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    What is balanitis?

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      Noticed a rash on the tip (head) of the penis? You might have something called balanitis. This isn’t usually a serious condition, but it’s a good idea to see your GP so they can work out what’s causing your symptoms and offer you some treatment.

      Read on to find out more about the causes and treatments for balanitis, and how you can avoid symptoms in the future.

      Causes of balanitis

      All penises produce a natural lubricant that helps keep the skin soft and moist. After a few days of not washing, a build-up of this lubricant leads to smegma. This is the yellow, greasy substance that can collect underneath the foreskin.

      Smegma is a breeding ground for bacteria, and a build-up can lead to a rash, or in young boys to soreness and even swelling. Read our top tips for looking after your penis here

      Other causes of balanitis include:

      • Phimosis, a condition where the foreskin is too tight to pull back, causing to a build-up of smegma underneath it 
      • Thrush, a yeast infection 
      • An STI that causes discharge, such as chlamydia or gonorrhoea 
      • Irritants like soap and shower gel 
      • High levels of sugar in your urine caused by diabetes, as this can lead to thrush

      It’s worth noting that balanitis tends to be more common in boys under the age of four, because they naturally tend to have a tighter foreskin that’s more difficult to keep clean. It’s also more common in men who aren’t circumcised i.e. men who still have a foreskin.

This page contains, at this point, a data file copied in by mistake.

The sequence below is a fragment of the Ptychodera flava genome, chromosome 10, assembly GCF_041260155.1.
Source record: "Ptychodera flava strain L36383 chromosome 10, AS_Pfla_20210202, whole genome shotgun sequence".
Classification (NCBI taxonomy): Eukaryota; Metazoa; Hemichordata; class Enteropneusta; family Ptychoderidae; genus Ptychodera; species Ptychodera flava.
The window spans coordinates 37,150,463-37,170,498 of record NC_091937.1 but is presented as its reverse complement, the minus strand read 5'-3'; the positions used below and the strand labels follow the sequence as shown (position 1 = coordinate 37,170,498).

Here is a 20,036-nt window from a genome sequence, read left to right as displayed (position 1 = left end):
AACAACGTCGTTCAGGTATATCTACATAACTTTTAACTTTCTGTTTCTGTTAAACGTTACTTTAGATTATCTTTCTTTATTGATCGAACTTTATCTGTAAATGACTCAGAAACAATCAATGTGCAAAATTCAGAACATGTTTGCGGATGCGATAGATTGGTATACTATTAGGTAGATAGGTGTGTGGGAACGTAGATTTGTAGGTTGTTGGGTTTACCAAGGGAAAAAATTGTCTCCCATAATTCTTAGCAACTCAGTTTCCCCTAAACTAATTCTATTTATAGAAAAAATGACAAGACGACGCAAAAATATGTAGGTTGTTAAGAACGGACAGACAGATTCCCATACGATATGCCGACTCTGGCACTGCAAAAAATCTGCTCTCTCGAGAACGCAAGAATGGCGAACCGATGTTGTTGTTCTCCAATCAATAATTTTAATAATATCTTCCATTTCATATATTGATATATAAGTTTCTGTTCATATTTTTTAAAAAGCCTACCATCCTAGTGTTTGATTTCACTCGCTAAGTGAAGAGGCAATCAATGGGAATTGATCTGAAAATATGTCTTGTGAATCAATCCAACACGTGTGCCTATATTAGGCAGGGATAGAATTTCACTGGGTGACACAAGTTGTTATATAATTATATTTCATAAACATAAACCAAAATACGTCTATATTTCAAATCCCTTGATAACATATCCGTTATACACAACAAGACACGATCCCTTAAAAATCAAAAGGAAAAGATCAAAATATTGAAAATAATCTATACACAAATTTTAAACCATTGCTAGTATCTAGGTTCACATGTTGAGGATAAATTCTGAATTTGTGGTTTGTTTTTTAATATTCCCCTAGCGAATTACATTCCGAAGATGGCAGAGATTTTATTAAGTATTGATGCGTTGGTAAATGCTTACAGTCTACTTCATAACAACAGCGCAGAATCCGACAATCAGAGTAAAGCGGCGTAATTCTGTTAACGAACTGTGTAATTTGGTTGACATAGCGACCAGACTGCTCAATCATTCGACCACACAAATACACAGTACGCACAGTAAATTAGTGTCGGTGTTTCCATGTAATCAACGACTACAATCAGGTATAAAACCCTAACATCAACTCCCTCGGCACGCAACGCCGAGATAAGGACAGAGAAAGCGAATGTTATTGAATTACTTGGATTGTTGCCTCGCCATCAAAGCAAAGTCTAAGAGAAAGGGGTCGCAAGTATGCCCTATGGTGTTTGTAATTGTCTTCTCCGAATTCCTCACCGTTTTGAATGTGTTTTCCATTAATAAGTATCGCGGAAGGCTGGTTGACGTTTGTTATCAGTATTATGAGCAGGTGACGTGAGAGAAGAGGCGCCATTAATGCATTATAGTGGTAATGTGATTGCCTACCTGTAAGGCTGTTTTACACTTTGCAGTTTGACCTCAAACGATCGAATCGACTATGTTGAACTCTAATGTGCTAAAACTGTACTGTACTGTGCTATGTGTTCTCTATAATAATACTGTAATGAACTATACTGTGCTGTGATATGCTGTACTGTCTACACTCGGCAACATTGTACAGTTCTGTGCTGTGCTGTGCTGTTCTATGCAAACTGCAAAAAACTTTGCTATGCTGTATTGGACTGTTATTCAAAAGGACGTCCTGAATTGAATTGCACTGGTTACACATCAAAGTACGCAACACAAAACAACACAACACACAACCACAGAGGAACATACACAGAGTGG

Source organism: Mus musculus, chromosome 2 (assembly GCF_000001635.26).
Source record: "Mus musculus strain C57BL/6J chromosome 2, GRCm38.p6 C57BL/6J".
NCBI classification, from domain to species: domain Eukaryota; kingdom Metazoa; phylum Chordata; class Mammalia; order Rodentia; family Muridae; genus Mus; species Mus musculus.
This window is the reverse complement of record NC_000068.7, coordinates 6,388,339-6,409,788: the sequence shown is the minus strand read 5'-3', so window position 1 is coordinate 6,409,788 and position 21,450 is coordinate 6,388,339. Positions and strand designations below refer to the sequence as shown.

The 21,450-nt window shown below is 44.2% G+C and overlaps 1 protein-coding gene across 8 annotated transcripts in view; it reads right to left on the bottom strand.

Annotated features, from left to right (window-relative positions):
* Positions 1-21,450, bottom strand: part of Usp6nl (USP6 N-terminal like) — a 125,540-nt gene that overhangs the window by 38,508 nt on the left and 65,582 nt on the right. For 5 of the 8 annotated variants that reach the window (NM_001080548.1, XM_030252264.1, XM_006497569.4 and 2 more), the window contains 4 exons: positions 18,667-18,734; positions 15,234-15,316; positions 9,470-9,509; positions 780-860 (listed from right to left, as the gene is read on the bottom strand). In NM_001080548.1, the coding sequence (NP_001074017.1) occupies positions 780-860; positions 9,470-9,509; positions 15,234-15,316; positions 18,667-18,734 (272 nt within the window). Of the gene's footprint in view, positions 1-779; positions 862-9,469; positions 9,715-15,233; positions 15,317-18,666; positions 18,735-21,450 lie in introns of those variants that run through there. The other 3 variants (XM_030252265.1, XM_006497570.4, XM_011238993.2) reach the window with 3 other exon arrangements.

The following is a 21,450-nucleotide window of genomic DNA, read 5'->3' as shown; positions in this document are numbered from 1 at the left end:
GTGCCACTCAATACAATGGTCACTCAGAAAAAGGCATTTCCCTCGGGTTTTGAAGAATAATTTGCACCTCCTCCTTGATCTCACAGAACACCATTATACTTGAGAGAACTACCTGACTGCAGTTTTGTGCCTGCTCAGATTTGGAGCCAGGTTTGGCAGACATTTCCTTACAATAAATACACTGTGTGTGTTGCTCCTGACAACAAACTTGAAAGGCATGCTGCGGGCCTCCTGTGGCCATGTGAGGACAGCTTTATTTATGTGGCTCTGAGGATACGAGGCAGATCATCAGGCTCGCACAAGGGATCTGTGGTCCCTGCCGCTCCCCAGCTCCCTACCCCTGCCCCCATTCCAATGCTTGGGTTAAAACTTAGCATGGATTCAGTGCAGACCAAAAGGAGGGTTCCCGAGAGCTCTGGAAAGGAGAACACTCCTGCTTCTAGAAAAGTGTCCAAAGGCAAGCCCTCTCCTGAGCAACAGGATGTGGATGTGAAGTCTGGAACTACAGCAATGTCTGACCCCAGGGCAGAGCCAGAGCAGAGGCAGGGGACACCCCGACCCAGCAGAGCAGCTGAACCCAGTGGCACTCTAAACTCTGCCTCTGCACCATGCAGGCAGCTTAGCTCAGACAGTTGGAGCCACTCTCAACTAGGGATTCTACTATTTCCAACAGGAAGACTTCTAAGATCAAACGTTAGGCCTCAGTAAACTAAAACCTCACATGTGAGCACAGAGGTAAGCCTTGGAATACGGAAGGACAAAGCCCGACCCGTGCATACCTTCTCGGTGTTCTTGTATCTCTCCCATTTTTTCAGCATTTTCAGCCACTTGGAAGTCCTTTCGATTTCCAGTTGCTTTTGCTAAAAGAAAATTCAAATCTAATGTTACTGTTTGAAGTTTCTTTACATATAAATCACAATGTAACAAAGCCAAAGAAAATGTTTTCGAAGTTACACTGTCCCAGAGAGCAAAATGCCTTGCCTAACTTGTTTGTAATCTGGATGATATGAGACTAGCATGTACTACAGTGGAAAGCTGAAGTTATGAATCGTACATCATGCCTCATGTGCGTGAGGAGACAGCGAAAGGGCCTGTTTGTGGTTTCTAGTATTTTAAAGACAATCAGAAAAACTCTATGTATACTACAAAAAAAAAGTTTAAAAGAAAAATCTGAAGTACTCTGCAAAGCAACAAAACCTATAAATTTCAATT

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      Symptoms of balanitis

      In adults, symptoms are usually mild: a blotchy rash of the tip (head) of the penis is the most common symptom. Sometimes the rash is itchy, or the area feels irritated and sore. In more extreme cases the tip of penis can become swollen.

      You might also experience the following: 

      • Pain when urinating 
      • Thick discharge from under your foreskin 
      • An unpleasant smell 
      • Difficult pulling your foreskin back

      Treatment for balanitis

      Treatment for balanitis starts with diagnosis. If you have a rash on the head of the penis or it is red and swollen you should visit your GP or go to a sexual health clinic. Although you may feel more comfortable speaking to a doctor you already know, the advantage of going to a sexual health clinic is that you usually don’t need an appointment.

      Normally the doctor or nurse can make a diagnosis by just having a look, but sometimes they will take a swab to check for an infection; they'll also ask some questions about your symptoms and medical history. You might also need some tests to work out if you have an infection or an underlying condition like diabetes that could be causing the problem.

      Depending on the cause of your balanitis, you might be prescribed:

      You should also take care to keep your penis clean and dry while you’re recovering from your symptoms. Wash your hands before you touch your penis, and – if you’re going to have sex – wear a condom for sensitive skin.

      In a more severe case where balanitis keeps returning and medication isn’t working, your doctor might recommend that you have surgery to remove your foreskin (circumcision). 

      How to prevent balanitis

      One of the best ways to avoid getting balanitis is to keep your penis clean and dry and avoid any irritating substances.

      It’s really important to wash your penis with warm water every day and clean underneath your foreskin. When you’re finished, dry your penis gently but thoroughly before you get dressed.

      Other tips for avoiding balanitis include the following:

      • Use condoms when you have sex with a new partner, or with anyone whose STI status isn’t clear. 
      • Avoid using soaps or shower gels on your penis as these can irritate the skin. Instead wash with plain water, or use a sensitive cleanser or gentle emollient. 

      For more advice about taking care of your penis, read this article: Dos and don’ts for looking after your penis.

      VideoGP by LloydsPharmacy

      References

      https://patient.info/mens-health/penis-problems/balanitis

      Authors and editors

      • Reviewed and updated by

        Dr Tatjana Street
        GMC number: 4569536
        Date reviewed: 1st October 2021

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